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Table 2: The percentage of eyes with visual improvement after Boston type I keratoprosthesis implantation, according to age and preoperative diagnosis

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The most common complication was retroprosthetic membrane (RPM) formation which occurred in nine eyes (45%). Other complications included extrusion of the implant in two eyes (10%), glaucoma and progression of a preexisting glaucoma in four eyes (20%), keratitis in two eyes (10%), endophthalmitis in one eye (5%) and sterile vitritis in one eye (5%).

   Discussion Top

The Boston KPro was developed for patients in whom a traditional full-thickness corneal transplant would likely fail. [19] All the patients in our study had multiple prior failed grafts except for one patient with OCP who had a primary KPro. A previous study of Boston KPro patients demonstrated that eyes with prior transplant failure due to noncicatricial causes had the best prognosis (83% of those achieving vision of at least 20/200, which was maintained at 2 years), followed by OCP (72%), chemical burns (64%), and SJS (33%). [15]

Zerbe et al. [20] also reported good outcomes for patients with chemical burns and noncicatrizing graft failure [94% and 90%, respectively, of eyes achieving at least 20/200 vision maintained at the last follow-up (average: 8.5 months)]. These results correspond well to the findings in our study. We found that the best maintained outcome was in patients with noncicatrizing graft failure [Table 2].

With refinements in the manufacturing technique and improvements in surgical and postoperative management, patient outcomes have improved. [21],[22] Our results are consistent with previous reports. For example, most patients had significant improvement in vision after the KPro (85%); BCVA reached 20/200 or better in 13 eyes (65%), and 5 eyes (25%) had postoperative BCVA of 20/50 or better. Those without significant improvement or worsening of vision generally had underlying advanced glaucoma or retinal pathology. In our series, the three eyes that showed no significant improvement in vision were found to have optic atrophy.

The rate of device retention was more than acceptable in our series. All eyes retained their prostheses during the follow-up period except for two (10%): one with OCP and another eye that developed melting. In both cases, there was extrusion of the KPro (at 12 and 15 months after the implantation, respectively) and further surgery was required to restore the integrity of the globe.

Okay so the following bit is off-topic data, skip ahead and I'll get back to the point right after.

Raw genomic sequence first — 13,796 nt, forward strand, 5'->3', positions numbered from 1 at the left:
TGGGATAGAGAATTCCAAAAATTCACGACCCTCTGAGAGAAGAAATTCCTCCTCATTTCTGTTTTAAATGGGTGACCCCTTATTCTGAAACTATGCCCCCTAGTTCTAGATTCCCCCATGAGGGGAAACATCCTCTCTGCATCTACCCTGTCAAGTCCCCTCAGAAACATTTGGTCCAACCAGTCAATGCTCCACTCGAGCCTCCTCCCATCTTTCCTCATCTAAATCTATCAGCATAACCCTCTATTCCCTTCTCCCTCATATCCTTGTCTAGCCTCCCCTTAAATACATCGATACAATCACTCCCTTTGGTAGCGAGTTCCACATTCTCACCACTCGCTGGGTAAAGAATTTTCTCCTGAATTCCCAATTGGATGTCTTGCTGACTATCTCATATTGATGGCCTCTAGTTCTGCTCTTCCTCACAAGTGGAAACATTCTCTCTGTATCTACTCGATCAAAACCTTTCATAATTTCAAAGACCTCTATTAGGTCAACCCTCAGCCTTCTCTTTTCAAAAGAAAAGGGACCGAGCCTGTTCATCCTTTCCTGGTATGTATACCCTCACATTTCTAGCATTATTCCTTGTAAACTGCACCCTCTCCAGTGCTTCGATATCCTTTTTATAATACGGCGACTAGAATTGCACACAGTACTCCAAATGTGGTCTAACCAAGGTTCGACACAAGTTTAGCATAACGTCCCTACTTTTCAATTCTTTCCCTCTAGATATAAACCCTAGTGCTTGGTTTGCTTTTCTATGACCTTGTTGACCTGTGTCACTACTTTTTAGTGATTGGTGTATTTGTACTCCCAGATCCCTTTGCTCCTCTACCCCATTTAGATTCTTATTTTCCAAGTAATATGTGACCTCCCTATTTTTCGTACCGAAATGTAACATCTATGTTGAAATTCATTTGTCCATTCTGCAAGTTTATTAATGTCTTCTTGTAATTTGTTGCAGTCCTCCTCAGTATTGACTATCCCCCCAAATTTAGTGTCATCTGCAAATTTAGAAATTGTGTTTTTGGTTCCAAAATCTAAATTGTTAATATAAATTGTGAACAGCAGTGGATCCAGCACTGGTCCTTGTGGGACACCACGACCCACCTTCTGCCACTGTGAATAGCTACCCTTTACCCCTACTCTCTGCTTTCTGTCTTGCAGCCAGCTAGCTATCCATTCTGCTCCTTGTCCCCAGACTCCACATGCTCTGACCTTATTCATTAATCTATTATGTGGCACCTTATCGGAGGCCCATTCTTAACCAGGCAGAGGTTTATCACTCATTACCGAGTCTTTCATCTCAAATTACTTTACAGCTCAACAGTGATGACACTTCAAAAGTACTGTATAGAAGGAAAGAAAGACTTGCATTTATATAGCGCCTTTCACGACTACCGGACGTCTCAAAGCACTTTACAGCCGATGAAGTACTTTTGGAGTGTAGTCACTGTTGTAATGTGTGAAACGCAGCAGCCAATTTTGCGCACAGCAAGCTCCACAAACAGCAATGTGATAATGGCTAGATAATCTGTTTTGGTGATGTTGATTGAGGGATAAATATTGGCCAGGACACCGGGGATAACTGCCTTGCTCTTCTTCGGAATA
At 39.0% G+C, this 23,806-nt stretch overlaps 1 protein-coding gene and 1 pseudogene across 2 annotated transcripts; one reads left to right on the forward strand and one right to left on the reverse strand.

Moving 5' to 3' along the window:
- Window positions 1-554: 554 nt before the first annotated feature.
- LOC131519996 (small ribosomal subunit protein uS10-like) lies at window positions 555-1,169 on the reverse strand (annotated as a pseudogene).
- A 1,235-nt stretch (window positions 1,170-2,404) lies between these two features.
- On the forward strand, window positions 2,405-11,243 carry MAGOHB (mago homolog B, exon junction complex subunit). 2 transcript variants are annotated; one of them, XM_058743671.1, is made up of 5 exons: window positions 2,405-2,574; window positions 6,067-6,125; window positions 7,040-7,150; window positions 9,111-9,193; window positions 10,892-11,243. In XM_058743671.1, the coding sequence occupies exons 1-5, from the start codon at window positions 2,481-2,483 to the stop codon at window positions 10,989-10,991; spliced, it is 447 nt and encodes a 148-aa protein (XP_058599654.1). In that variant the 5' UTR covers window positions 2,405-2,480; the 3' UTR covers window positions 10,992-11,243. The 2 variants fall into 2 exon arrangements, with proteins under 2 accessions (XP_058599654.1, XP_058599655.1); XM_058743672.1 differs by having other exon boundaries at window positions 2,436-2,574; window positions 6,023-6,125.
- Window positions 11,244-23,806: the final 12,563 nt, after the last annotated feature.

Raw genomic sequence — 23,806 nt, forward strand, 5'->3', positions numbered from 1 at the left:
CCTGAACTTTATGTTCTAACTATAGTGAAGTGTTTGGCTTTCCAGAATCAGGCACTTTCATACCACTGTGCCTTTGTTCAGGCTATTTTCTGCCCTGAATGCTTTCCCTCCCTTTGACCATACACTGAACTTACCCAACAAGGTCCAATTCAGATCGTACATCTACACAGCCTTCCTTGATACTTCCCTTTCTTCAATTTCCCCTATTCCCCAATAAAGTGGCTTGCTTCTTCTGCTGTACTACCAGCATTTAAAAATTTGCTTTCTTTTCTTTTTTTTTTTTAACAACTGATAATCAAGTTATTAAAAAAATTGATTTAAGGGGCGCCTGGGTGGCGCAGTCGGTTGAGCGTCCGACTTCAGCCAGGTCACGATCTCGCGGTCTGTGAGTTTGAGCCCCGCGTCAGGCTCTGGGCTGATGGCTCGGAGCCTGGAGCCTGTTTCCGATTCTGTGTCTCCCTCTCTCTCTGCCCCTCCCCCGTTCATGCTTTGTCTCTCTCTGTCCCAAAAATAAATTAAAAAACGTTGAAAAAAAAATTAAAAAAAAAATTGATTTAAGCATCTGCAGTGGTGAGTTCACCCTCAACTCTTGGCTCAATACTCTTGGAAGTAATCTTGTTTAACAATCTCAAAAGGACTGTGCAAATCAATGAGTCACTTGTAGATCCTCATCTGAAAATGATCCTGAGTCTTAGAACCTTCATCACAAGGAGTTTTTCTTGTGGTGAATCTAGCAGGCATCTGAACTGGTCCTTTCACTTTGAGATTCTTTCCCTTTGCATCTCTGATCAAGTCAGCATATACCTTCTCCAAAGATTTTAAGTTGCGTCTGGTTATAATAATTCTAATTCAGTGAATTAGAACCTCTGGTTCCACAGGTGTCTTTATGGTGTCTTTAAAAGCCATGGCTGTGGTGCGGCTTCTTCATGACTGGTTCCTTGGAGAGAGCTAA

RPM formation was the most frequent postoperative complication in our study (45%). This outcome was more frequent than in the Boston KPro multicenter study (25%), [20] in prior published data (27%-35%), [23] and with AlphaCor keratoprosthesis (9.3%). [24] All cases of RPM in our study were successfully treated with YAG laser only. The etiology of RPM has yet to be determined. One hypothesis is that RPM is caused by inflammatory cells reacting to the polymethyl methacrylate material of the KPro. [18] However, no studies to date have proved this hypothesis.

Glaucoma is a common complication after keratoprosthetic procedures. [20],[23],[25],[26] Glaucoma constitutes a challenging problem that significantly affects the outcome of KPro. Some patients may have preexisting glaucoma that may progress postoperatively and others may develop glaucoma after the KPro procedure. Another challenge comes from the difficulty in assessing the intraocular pressure postoperatively as this is dependent on digital palpation. Modalities for imaging of the optic nerve head and retinal nerve fiber layer may allow reproducible surveillance of optic nerve head changes in the future. [18] In our series, five eyes had prior glaucoma that was controlled with antiglaucoma medications. However, the condition in two of these eyes continued to progress and required cyclodestruction (cyclodiode). Another two eyes (10%) developed high intraocular pressure, which was controlled medically. Endophthalmitis occurred in one eye in our series (5%). This patient had stopped the fortified topical vancomycin on his own initiative. The vitreous tap showed gram-positive organisms and the patient responded to intravitreal antibiotics. The rate of endophthalmitis has been higher in prior series (10.8% in the series by Chew et al.[18] and 12% in that by Nouri et al.[22] ). We routinely prescribe 14 mg/ml topical vancomycin to all patients undergoing KPro as previous studies have reported that this can reduce the incidence of endophthalmitis. [20],[27],[28],[29] Two eyes (10%) developed keratitis that was treated successfully with fortified antibiotics. One patient developed sterile vitritis (5%) that was treated initially as endophthalmitis; this patient was later found to have a negative vitreous tap and responded well to periocular steroids